What exactly does fear smell like? Sometimes it smells like an Italian sub sandwich to Greg Taylor. How do you derive fear from a harmless sandwich? How about a sandwich run at 6 AM in the morning, after the night shift just as the sun was coming up over the ridge in Bay Front, flooding the street with daylight. A brief trip to Marty’s Deli to delay grocery shopping another day. A sandwich and a bag of chips, a little work in the rehearsal studio, then a few blissful hours of sleep, then repeat the cycle. It should have been so simple, but sometimes, the most simple things become complex.
There was Greg Taylor throwing on his dad’s Vietnam coat to thwart the autumn chill then walking two blocks from the rehearsal studio to the deli. He went inside Marty’s, said hello the staff, grabbed the sandwich and chips, then headed out the front door. In the distance, he made out two guys walking toward him on the narrow sidewalk. These two dark figures walking with swagger, and as they came closer, Greg saw what that they each had a golf club, swinging them as they drew nearer. Crips or Bloods, how do you tell? Does it even matter? These two had been out that night seeking their own brand of justice, trying to right some wrongs, bringing down whatever got in their way, cars, locks, adversaries.
There was no where to go, nowhere to hide even if you wanted to. Greg could feel the sweat forming on his upper lip as it seemed to pour throughout his body causing the Vietnam overcoat to suddenly become too heavy and becoming slick across his skin. Sandwich and chips in one hand, one hand free. Two guys approaching with an agenda, with a score to game that nobody can win.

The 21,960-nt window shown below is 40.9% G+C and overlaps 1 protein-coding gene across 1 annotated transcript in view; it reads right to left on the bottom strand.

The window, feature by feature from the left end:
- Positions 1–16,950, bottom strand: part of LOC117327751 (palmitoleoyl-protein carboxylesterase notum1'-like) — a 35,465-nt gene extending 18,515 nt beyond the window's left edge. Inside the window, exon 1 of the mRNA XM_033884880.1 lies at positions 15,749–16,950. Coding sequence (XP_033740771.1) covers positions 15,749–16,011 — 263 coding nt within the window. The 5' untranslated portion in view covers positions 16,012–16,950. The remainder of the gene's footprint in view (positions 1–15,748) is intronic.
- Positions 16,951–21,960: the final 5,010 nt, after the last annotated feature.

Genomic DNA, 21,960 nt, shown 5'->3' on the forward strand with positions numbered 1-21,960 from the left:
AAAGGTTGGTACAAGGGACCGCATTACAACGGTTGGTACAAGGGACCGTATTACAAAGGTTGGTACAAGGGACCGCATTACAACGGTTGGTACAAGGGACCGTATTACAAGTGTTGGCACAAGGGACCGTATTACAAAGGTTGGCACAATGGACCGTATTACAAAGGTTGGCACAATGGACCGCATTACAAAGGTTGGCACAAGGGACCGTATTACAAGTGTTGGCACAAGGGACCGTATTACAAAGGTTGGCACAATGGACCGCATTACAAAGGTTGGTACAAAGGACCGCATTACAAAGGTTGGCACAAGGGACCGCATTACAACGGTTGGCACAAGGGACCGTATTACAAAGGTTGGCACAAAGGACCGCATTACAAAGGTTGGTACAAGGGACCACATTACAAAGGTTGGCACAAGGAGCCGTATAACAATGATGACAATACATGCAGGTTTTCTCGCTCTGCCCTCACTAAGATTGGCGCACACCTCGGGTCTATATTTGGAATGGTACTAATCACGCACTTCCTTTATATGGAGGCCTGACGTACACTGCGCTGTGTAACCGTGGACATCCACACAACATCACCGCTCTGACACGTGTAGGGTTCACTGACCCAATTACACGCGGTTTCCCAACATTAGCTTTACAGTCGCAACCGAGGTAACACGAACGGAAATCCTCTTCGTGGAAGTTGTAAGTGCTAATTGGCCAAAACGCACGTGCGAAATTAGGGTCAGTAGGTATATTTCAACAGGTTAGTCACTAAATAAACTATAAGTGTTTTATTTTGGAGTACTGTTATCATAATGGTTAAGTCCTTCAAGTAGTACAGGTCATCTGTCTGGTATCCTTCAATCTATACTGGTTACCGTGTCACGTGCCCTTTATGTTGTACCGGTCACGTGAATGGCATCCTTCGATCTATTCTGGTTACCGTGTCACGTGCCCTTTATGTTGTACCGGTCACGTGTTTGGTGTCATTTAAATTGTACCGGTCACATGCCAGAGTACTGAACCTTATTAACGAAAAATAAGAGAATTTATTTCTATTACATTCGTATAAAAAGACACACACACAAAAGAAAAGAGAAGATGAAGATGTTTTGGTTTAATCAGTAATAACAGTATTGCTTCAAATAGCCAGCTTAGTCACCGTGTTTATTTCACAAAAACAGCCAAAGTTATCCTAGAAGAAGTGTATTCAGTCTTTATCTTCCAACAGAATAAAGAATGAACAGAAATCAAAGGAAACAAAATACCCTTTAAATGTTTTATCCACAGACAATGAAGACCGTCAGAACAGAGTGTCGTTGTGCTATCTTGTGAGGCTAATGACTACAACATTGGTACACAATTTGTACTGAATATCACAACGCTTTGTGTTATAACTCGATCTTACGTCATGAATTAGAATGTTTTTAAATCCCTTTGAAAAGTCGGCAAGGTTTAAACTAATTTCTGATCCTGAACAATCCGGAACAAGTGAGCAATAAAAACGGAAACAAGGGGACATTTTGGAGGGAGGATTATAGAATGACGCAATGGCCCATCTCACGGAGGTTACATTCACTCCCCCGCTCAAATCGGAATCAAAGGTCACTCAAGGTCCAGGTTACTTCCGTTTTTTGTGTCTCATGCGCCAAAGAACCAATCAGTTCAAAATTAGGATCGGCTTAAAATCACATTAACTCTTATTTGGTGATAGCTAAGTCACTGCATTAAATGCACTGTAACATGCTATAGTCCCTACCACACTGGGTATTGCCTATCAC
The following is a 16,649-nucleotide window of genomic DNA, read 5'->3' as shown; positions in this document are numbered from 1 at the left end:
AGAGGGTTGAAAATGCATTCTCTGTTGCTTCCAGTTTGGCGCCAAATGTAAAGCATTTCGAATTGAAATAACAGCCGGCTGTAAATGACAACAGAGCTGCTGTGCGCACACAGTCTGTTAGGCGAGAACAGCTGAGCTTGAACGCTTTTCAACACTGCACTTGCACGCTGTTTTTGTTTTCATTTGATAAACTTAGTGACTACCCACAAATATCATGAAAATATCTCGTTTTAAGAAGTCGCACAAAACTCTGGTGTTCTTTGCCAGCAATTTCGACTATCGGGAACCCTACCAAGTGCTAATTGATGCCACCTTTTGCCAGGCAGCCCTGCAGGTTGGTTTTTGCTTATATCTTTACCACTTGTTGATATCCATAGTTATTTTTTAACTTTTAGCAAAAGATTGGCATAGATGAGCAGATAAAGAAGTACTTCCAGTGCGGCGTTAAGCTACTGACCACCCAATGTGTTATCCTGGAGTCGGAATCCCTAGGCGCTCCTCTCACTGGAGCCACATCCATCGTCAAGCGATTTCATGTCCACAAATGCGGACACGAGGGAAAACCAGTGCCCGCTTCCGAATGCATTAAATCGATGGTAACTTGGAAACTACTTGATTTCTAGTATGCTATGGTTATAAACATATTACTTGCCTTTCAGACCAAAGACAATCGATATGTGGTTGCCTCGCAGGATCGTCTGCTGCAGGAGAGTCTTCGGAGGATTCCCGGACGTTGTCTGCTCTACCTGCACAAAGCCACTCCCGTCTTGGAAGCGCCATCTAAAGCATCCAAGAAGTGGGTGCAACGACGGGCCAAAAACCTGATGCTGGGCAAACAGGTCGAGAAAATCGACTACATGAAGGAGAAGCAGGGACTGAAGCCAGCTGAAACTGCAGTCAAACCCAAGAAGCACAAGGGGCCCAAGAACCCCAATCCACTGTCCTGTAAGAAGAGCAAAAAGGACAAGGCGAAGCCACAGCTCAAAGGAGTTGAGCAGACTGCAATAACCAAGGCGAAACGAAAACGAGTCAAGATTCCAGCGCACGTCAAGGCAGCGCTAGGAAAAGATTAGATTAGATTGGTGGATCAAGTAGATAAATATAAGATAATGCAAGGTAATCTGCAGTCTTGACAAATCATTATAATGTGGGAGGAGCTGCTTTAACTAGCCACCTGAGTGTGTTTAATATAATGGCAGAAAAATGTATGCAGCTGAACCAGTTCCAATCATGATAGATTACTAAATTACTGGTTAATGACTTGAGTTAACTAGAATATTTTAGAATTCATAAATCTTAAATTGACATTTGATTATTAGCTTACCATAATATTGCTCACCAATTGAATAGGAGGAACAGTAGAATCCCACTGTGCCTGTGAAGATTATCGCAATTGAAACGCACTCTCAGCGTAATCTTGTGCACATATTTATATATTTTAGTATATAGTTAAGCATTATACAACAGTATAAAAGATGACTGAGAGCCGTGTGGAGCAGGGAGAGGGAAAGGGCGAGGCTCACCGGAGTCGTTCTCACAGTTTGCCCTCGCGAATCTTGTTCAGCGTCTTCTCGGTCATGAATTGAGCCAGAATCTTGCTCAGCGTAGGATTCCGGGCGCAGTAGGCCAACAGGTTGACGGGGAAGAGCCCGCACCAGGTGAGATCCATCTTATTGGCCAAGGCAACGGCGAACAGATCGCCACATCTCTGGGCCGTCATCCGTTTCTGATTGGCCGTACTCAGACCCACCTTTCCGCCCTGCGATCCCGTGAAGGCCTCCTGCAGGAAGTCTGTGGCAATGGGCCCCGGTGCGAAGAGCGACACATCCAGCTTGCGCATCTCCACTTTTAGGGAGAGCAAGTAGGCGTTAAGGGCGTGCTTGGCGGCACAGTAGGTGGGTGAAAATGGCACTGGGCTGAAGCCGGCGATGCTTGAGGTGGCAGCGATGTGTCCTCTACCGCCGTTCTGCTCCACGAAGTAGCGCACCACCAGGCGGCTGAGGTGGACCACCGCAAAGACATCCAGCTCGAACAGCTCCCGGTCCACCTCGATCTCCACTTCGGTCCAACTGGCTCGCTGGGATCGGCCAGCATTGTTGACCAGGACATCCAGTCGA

What goes through your mind in this situation? No coward here. Keep your dignity, his grandmother always said. Explode through your opponent, the head football coach always said. Dawn. Two guys. Two golf clubs. One tired guitar player.
The moment of truth was at hand, they were face to face. Greg Taylor’s gaze fixed on the path ahead of him, and in the seconds they met on the sidewalk, he said, “It’s okay amigo, just let me go.” With that, Greg Taylor walked unflinching between those two who suddenly parted and let him through. He did not look back. His ears went to supersonic mode, he could almost hear leaves falling, the groan of a branch, a breath, a sigh, the slightest sound. Greg listened with new ears, the smallest sound could mean everything. He expected with almost certainty the whack of a golf club to the back of his skull, but it did not happen. With every step, he breathed a little easier, walked a little brighter. Clockwork Orange on an average Tuesday. He walked straight back to the studio thankful for Thin Lizzy and the promise of another day. Although the Italian sub sandwich might have embodied fear, it did taste pretty good in the early morning light.